Mother's Tankstation: Prudence Flint 'The Call' (until 4 December 2021)
Or, Why Prudence Flint's Paintings Speak to a Voiceless Mental Health Epidemic
My happening upon Australian artist Prudence Flint's paintings at Bethnal Green gallery Mother's Tankstation is a fairly interesting one, as there are various reasons why they had such a profound effect on me. Firstly, it was towards the end of Frieze week in London, which for anyone who doesn't know is the biggest week in contemporary art in the city. Aside from the art fair itself, there is huge demand for galleries to turn out their biggest exhibitions of the year. The frenzy on social media is then catapulted into parody, with (depending on who you follow on Instagram) an obligatory influx of all the most Instagrammable works and booths from Regent's Park, with usually the same four or five pieces, mostly sculptures, being posted multiple times a day. For people with a love for art, but for whatever reason cannot commit to it full-time (bills, anyone?), it can be rather depressing.
So, dodging the fair entirely this year, I headed east to leisurely check out some shows. I had seen Flint's work several times online over the various lockdowns, but this encounter was my first in real life, and the paintings had an unexpected effect on me. Mother's Tankstation's latest iteration is on Three Colts Lane, and is one of three galleries in a row, having all relocated from different areas in London. This presented a risk, much like Frieze itself, of overwhelm due to multiple exhibitions in a small geography, yet 'The Call' stayed with me long after leaving.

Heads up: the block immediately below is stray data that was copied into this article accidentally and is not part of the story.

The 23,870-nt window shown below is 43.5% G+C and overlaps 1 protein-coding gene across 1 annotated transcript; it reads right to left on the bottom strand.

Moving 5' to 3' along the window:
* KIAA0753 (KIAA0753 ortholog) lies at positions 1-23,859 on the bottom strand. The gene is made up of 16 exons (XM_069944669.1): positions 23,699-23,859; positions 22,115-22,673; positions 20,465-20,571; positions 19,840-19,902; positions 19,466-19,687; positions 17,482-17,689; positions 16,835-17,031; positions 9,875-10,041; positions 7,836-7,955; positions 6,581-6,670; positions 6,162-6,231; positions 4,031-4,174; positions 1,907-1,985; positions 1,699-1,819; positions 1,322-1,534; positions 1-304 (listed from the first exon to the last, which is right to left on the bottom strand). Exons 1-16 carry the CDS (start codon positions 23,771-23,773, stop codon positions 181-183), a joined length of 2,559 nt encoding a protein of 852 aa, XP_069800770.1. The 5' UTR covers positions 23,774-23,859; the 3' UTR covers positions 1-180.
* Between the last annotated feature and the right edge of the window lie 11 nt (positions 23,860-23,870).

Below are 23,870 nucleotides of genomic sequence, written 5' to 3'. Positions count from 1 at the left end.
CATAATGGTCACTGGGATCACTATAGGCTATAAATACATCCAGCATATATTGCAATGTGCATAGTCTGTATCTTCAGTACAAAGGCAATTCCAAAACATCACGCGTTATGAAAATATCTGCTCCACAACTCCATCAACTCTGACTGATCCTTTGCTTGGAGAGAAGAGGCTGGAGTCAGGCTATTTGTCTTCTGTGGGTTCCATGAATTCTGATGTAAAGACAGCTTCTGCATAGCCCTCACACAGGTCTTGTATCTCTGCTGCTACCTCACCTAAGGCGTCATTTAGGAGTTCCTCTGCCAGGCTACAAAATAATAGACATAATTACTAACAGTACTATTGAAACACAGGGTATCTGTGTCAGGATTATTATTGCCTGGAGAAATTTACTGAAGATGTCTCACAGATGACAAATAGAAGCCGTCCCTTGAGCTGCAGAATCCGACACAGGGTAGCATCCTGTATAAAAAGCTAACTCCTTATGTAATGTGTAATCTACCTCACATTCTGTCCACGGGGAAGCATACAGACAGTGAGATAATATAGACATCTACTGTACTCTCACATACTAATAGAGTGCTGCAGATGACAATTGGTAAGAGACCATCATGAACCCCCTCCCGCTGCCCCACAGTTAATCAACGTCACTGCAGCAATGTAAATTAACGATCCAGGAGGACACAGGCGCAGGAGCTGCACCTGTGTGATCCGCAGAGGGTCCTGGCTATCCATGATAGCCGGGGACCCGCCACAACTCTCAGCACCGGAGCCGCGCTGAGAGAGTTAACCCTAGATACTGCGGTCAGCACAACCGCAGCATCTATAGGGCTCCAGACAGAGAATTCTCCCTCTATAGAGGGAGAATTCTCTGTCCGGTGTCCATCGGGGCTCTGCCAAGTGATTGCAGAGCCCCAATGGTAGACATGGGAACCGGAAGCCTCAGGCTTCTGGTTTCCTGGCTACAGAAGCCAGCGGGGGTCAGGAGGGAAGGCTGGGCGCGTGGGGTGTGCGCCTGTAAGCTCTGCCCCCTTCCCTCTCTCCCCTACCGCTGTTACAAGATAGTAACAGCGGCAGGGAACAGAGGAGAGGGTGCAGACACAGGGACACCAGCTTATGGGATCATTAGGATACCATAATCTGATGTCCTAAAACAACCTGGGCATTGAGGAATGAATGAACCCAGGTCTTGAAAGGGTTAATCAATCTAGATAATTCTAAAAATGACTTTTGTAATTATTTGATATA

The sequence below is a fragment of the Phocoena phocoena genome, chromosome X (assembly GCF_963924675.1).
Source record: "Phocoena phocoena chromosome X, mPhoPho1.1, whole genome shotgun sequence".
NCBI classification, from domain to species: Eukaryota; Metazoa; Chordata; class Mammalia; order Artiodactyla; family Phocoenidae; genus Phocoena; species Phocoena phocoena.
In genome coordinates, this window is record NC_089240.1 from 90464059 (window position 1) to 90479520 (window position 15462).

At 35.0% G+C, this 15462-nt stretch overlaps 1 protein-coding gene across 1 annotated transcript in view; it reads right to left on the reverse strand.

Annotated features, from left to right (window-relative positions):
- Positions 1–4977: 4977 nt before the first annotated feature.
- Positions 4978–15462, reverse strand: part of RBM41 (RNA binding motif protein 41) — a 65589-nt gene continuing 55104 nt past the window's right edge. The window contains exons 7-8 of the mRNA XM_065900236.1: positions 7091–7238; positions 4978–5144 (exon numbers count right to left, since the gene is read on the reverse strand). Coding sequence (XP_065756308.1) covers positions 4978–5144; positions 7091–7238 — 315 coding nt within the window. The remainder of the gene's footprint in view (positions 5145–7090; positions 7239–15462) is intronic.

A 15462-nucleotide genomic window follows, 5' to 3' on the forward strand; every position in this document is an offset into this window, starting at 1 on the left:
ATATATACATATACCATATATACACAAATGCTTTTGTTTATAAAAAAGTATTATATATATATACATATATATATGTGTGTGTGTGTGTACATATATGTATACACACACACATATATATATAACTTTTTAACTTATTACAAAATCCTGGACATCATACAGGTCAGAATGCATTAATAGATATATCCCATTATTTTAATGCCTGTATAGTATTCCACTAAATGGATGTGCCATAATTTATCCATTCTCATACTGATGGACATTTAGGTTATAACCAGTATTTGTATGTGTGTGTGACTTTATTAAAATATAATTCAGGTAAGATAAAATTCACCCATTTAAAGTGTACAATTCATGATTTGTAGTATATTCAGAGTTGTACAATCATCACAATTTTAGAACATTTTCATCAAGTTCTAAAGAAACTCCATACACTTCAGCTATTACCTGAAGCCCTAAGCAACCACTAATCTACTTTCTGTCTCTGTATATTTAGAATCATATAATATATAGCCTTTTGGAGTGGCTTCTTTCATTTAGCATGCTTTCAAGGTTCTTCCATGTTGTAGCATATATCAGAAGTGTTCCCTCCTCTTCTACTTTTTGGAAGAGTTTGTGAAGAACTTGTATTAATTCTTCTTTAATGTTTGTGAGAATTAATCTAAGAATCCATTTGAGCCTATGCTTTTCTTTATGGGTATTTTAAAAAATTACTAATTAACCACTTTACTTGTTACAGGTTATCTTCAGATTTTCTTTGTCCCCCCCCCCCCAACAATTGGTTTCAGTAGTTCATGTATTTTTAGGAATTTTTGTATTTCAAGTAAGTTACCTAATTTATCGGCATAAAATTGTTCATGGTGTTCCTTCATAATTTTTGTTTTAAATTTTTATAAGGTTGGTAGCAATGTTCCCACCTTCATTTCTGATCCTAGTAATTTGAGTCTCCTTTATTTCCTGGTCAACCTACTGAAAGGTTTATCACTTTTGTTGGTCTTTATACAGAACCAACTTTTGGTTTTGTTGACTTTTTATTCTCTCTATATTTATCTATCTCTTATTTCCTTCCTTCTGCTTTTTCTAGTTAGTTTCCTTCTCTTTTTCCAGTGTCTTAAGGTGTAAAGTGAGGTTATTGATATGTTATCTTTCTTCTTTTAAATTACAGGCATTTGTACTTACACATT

The flatness of the paintings transcend well into the virtual realm, but experiencing them in person is, pleasingly, just like seeing them anew. I have seen and commented on 'flatness' in contemporary painting before, but the emotional impact of this is executed expertly here. Vast expanses of block colour and depicted block objects fully emphasise the solitude of Flint's subjects. Despite the fact that the artist is a fairly new discovery to me, I would not be surprised to see her featured in many all-woman exhibitions and publications in the near future. An incredible stillness emerges in the works, one that resonates with so many of us and feels very contemporary, very of the moment.
It is at this point that I would like to raise the subject of the mental health epidemic. I speak of it from the perspective of the UK but I am sure it is similar, if not identical, around the world. The solitude that came from the flip-flopping of lockdowns here completely threw the mental health of many people; the constant uncertainty of what was coming next and how best to protect ourselves and our loved ones when conflicting advice was being handed out to prioritise profits before lives was something that I thought would be impossible to engage with in the next chapter of contemporary art, as artists grapple with social issues and real situations. 'The Leaving' is a wonderful example of the quiet stillness that we were left in, while subverting the gaze in an interesting way. Flint's woman is sat on her immaculate bed in her underwear, but somehow she is defying being sexualised. Is it her disproportionately small head and feet, which make her less realistic? Is it the almost comical inclusion of her shoes and socks? As it transpires, it doesn't matter, because there is a palpable solitude that induces empathy, almost to an unnerving degree.